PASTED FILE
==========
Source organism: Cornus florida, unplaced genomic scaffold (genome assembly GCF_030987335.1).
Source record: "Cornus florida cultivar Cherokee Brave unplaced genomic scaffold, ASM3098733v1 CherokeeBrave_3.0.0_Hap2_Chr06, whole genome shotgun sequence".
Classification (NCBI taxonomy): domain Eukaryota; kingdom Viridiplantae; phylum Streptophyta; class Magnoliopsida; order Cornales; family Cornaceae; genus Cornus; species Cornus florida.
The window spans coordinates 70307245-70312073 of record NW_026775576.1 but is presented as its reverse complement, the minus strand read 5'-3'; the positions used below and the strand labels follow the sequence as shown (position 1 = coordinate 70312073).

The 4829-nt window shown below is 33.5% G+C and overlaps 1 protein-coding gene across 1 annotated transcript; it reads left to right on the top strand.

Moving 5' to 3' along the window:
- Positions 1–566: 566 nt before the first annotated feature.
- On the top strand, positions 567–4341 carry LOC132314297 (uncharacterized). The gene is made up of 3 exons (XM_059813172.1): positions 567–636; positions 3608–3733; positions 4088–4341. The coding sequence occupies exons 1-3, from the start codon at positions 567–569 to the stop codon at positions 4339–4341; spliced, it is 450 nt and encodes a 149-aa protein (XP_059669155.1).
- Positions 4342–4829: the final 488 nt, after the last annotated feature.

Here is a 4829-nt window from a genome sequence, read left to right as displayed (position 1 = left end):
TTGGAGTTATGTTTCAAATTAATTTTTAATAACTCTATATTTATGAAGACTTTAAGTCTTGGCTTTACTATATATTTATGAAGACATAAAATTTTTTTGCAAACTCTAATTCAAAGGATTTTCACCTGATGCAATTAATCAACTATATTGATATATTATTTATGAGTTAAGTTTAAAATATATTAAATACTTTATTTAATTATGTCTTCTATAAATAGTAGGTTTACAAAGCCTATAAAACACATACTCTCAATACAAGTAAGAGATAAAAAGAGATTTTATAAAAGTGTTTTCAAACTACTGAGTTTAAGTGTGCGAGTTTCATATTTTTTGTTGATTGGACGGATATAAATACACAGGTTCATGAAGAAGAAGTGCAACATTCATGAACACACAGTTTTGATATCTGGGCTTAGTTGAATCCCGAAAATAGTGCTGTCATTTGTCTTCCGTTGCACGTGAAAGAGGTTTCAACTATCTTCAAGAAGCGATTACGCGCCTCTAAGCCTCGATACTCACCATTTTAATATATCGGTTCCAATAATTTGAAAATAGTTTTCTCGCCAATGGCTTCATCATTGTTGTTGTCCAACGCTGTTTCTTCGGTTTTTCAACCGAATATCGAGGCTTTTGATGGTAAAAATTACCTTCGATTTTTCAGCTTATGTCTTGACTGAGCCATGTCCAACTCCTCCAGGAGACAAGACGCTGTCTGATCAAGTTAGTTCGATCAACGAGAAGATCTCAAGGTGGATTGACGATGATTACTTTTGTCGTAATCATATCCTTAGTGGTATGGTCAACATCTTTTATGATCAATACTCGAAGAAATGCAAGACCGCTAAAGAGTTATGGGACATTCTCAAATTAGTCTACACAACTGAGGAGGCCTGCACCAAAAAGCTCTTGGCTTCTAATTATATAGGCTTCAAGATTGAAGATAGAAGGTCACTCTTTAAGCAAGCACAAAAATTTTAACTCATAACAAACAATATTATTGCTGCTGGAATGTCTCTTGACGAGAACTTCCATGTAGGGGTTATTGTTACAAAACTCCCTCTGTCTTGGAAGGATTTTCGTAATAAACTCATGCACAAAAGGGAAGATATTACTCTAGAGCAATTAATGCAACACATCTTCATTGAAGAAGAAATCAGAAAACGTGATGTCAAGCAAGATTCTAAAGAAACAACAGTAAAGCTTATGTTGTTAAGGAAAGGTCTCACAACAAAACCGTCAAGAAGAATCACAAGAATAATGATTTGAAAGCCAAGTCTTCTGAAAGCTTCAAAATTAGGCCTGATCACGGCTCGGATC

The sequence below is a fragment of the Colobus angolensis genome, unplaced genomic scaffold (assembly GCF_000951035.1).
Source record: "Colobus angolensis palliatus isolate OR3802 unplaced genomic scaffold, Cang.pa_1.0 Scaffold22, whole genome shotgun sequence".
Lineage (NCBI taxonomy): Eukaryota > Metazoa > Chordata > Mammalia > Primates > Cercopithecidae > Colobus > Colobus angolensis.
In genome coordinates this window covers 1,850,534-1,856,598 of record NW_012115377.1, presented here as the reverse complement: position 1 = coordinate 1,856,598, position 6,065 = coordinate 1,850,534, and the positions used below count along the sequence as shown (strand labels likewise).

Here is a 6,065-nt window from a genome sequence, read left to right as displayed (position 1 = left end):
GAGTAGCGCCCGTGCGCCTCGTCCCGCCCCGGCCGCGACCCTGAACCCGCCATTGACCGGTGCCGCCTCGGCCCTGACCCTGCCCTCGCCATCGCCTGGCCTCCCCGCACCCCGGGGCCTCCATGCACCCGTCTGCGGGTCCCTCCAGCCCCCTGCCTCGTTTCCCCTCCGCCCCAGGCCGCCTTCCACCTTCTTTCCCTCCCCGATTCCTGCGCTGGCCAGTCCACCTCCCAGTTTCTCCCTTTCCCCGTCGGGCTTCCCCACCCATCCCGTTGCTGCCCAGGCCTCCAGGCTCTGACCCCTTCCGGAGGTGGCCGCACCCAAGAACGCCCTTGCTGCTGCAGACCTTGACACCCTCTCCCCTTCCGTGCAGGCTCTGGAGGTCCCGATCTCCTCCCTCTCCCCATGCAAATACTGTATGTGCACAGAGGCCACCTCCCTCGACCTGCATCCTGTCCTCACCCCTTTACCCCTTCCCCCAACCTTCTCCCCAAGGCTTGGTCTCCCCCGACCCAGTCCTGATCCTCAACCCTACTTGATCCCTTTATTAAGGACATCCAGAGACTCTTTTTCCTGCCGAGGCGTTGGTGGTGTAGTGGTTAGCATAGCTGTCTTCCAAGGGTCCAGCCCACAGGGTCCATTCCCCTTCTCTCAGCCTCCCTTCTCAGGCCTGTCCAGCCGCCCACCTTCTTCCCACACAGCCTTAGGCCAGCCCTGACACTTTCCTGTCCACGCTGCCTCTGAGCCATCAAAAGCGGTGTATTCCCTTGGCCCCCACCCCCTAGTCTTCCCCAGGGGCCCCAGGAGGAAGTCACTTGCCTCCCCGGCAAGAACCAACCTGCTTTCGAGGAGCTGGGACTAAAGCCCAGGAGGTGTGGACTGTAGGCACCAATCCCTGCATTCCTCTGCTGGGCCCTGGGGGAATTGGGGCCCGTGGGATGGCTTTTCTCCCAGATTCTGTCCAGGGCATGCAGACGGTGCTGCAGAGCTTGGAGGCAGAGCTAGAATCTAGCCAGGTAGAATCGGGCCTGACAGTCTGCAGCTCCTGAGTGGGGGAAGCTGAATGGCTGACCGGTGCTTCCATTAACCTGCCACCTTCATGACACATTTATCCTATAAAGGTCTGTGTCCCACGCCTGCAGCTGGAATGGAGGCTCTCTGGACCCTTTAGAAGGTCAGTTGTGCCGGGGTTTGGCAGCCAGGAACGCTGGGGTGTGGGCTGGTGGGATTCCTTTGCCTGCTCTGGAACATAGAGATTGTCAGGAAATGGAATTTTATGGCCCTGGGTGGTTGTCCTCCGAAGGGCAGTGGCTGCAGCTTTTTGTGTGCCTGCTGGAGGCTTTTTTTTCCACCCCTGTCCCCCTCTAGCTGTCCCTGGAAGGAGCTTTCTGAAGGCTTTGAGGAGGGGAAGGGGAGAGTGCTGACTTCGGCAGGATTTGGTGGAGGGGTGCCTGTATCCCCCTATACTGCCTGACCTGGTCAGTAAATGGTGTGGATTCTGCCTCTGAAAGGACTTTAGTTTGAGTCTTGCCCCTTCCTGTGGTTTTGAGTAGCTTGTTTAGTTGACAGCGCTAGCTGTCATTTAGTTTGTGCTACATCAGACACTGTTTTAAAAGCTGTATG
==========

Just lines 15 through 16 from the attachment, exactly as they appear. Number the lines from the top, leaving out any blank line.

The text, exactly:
In genome coordinates this window covers 1,850,534-1,856,598 of record NW_012115377.1, presented here as the reverse complement: position 1 = coordinate 1,856,598, position 6,065 = coordinate 1,850,534, and the positions used below count along the sequence as shown (strand labels likewise).

Here is a 6,065-nt window from a genome sequence, read left to right as displayed (position 1 = left end):